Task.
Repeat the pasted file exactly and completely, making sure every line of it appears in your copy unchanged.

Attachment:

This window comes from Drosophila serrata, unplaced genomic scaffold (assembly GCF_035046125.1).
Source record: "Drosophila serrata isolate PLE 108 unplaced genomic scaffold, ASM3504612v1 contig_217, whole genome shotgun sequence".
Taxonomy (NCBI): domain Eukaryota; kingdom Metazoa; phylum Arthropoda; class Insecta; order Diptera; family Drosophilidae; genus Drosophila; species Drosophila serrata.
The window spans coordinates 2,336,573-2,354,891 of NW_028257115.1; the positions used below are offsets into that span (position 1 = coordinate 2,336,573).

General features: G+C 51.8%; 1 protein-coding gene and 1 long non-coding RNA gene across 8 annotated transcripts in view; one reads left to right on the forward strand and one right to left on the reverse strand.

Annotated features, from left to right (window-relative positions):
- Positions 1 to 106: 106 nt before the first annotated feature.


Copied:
This window comes from Drosophila serrata, unplaced genomic scaffold (assembly GCF_035046125.1).
Source record: "Drosophila serrata isolate PLE 108 unplaced genomic scaffold, ASM3504612v1 contig_217, whole genome shotgun sequence".
Taxonomy (NCBI): domain Eukaryota; kingdom Metazoa; phylum Arthropoda; class Insecta; order Diptera; family Drosophilidae; genus Drosophila; species Drosophila serrata.
The window spans coordinates 2,336,573-2,354,891 of NW_028257115.1; the positions used below are offsets into that span (position 1 = coordinate 2,336,573).

General features: G+C 51.8%; 1 protein-coding gene and 1 long non-coding RNA gene across 8 annotated transcripts in view; one reads left to right on the forward strand and one right to left on the reverse strand.

Annotated features, from left to right (window-relative positions):
- Positions 1 to 106: 106 nt before the first annotated feature.